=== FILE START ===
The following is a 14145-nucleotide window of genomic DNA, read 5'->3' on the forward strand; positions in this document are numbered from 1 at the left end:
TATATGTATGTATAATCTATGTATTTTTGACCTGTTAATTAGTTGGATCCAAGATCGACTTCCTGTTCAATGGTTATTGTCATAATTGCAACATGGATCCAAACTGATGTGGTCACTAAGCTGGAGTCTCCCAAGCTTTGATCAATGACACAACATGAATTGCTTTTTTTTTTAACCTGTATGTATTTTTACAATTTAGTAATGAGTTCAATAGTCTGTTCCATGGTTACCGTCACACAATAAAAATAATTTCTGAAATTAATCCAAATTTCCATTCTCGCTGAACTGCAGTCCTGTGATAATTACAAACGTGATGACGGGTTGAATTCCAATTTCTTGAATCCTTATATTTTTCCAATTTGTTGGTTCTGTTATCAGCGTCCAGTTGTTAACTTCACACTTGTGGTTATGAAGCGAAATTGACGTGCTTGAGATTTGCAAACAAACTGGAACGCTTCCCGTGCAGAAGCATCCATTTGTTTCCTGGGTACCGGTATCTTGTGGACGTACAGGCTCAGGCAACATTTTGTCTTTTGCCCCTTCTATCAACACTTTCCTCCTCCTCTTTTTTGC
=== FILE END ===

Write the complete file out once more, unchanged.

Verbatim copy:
The following is a 14145-nucleotide window of genomic DNA, read 5'->3' on the forward strand; positions in this document are numbered from 1 at the left end:
TATATGTATGTATAATCTATGTATTTTTGACCTGTTAATTAGTTGGATCCAAGATCGACTTCCTGTTCAATGGTTATTGTCATAATTGCAACATGGATCCAAACTGATGTGGTCACTAAGCTGGAGTCTCCCAAGCTTTGATCAATGACACAACATGAATTGCTTTTTTTTTTAACCTGTATGTATTTTTACAATTTAGTAATGAGTTCAATAGTCTGTTCCATGGTTACCGTCACACAATAAAAATAATTTCTGAAATTAATCCAAATTTCCATTCTCGCTGAACTGCAGTCCTGTGATAATTACAAACGTGATGACGGGTTGAATTCCAATTTCTTGAATCCTTATATTTTTCCAATTTGTTGGTTCTGTTATCAGCGTCCAGTTGTTAACTTCACACTTGTGGTTATGAAGCGAAATTGACGTGCTTGAGATTTGCAAACAAACTGGAACGCTTCCCGTGCAGAAGCATCCATTTGTTTCCTGGGTACCGGTATCTTGTGGACGTACAGGCTCAGGCAACATTTTGTCTTTTGCCCCTTCTATCAACACTTTCCTCCTCCTCTTTTTTGC